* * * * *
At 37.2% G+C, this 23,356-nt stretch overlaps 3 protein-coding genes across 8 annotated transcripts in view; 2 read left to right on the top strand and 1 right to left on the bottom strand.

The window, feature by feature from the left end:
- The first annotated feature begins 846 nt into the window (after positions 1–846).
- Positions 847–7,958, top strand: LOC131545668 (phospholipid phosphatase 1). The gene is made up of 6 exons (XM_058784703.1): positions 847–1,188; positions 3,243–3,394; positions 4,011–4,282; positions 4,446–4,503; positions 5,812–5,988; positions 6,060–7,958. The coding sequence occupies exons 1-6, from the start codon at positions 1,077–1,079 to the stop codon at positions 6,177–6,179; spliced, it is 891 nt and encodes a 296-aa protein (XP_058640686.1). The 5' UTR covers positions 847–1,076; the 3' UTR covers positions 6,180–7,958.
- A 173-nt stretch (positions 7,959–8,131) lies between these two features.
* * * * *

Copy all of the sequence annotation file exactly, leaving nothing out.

At 37.2% G+C, this 23,356-nt stretch overlaps 3 protein-coding genes across 8 annotated transcripts in view; 2 read left to right on the top strand and 1 right to left on the bottom strand.

The window, feature by feature from the left end:
- The first annotated feature begins 846 nt into the window (after positions 1–846).
- Positions 847–7,958, top strand: LOC131545668 (phospholipid phosphatase 1). The gene is made up of 6 exons (XM_058784703.1): positions 847–1,188; positions 3,243–3,394; positions 4,011–4,282; positions 4,446–4,503; positions 5,812–5,988; positions 6,060–7,958. The coding sequence occupies exons 1-6, from the start codon at positions 1,077–1,079 to the stop codon at positions 6,177–6,179; spliced, it is 891 nt and encodes a 296-aa protein (XP_058640686.1). The 5' UTR covers positions 847–1,076; the 3' UTR covers positions 6,180–7,958.
- A 173-nt stretch (positions 7,959–8,131) lies between these two features.